As a requisite to both literary and music culture studies, this book has been reviewed by countless enthusiasts since its release. I’m not going to talk about it, instead I’m going to make my own version of it. But I must say, if you haven’t read it yet, you might want to get your hands on it after you read this blog.
Just like Nick Hornby’s book, this blog is also dedicated to all the people who sent me new music to listen to.
The Smiths – There Is A Light That Never Goes Out
When The Camerawalls went to Iloilo for a show at the Mellow Mangrove, I had the pleasure and privilege of actually meeting them. While we were walking from the venue to their hotel, I remember talking to Clem Castro, the vocalist, about The Smiths. My question has now been vagued by the two years that has passed, but his answer is still vivid, “baka dahil sa 500 Days of Summer yan” or something along those lines. But his point was the film introduced The Smiths to a wider audience, especially to people my age. He was right, well, partly. I met The Smiths because of Charmed, Frank Turner’s “Reason Not To Be An Idiot”, few Londoner online friends and yes, 500 Days of Summer.
“There Is A Light That Never Goes Out” is morbidly romantic. And for a person who romanticized everything including death, I found the honesty of Morrissey’s lyrics mesmerizing. The song starts off pleading, it climaxed to frustration and everything falls into an emotional dive with Moz sincerely repeating the line “I don’t care. I don’t care.” All happening to Johnny Marr’s gloomy but oddly blissful arrangement.
This song is self-torture. It drains you with all the emotional pain you have/must go through. And strangely, it is comforting. I remember one Saturday night, when lightning and thunder seemed to be chasing each other while the rain plays referee for them, I experienced the song in all of his glorious sadness. The pain of wanting to go to a place “where there’s music, and there’s people and they’re young and alive” is so strong it is almost physical. I played the song countless time, till I could only hear Morrissey’s agony and not mine. It eventually dissolved all the pain.
I have since developed the habit of sitting at home and listening to The Smiths, just like the girl in that Frank Turner song.
Frightened Rabbits feat. Camera Obscura – Fuck This Place
I have dreamed of walking into a pub and being welcomed by a Scottish indie- folk band this singing this song. Sometimes when I ardently think of it, the image of Scott Hutchison unfolds in front of my eyes. And he’s singing “”would you be good enough to take me home”.
The song is like a dreamscape that switches layers with each verse. Scott Hutchison has explained that the idea of the song came to him in his dream and it is amazing how he was able to transport his listeners to that dream.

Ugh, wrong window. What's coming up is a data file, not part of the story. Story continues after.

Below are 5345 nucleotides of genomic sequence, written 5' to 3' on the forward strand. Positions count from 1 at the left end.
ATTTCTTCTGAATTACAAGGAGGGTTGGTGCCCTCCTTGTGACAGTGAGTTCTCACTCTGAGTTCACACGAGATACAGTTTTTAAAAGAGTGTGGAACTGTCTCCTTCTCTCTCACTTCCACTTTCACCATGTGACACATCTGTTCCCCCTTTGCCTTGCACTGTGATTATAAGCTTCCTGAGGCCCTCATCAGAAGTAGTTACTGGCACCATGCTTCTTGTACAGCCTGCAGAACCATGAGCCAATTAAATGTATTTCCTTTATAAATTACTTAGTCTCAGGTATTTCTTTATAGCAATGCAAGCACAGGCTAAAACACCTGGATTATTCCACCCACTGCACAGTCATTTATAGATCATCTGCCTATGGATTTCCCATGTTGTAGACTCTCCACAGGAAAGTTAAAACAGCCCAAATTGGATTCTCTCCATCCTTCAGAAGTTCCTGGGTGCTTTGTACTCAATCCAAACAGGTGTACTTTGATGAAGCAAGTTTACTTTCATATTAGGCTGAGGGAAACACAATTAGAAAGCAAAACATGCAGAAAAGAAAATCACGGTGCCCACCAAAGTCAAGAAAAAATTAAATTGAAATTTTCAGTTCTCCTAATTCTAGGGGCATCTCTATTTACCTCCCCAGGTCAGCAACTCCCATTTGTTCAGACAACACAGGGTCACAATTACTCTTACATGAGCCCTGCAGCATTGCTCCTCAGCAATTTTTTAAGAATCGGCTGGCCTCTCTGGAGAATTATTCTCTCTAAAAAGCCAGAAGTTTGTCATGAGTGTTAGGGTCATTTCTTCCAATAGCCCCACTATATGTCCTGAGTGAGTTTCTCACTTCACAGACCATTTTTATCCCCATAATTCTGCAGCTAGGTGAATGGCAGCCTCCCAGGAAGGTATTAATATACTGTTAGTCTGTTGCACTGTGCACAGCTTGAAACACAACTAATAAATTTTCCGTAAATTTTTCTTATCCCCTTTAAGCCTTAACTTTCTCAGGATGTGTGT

When my friend Joy broke up with her long time boyfriend, we went to bars from night to-night seeking comfort in bottles of beer and endless conversations. We went to a bar where they allow us to play the songs we want, when this song came up, the air cleared out like a blanket slipping off from a bed. And slowly I woke up to dream, I’m here just because every one else has come just to be seen. A part of me suddenly wanted to go home. But that place with colorful lights dancing to people’s mocking laughter oddly feels like home. It was like I was with them but I wasn’t there.
Fuck that place.
Eddie Vedder – Society
Into the Wild is one of my favorite movies. There is always something satisfying in disagreeing with a powerful whole, ie the society. If your life gets a little bit screwed it is always easier to blame others, your parents, the government and other autocratic entities. Existence is a series of storm that stirs your mind and heart and leaves you calm in between. Sometimes the storm gets too nihilistic that you have to go away from it.
It is always a cliché to compare your life to a movie, but movies are based on real lives, Into the Wild is even based on a “real” life. The pattern of Christopher McCandless’ brief life reflects one eighth of my life; literature, nature, non government organizations. The first time I watched this movie made me ache terribly to runaway. Which I did. It was a complicated story made even more complicated by how I complicate things. I was 21. Unlike Christopher McCandless, instead of seeking refuge in a magic bus on Alaskan mountains, I braved the wild ways of the city I am caged in. I had to move out of the house that has sheltered me so well that it did not give me a chance to live freely.
For almost three years now, I have left home and lived alone. I wake up ten in the morning, went ‘home’ when I want to, sometimes even went home to others home and sometimes would take a flight to Manila to watch concerts and to see someone. I would refer to our house as my parent’s house. Before they sleep, my parents wonder what their middle child is doing. All I did was to exercise my own definition of freedom. Until I found out what Bob Dylan meant when he said “no one is free, even the birds are chained to the sky”.
Just like Alexander Supertramp, I was angry at the society, I always disagree. And just like Alexander Supertramp, I found out that “happiness is found only when it is shared”, good thing I did not have to die to find that out.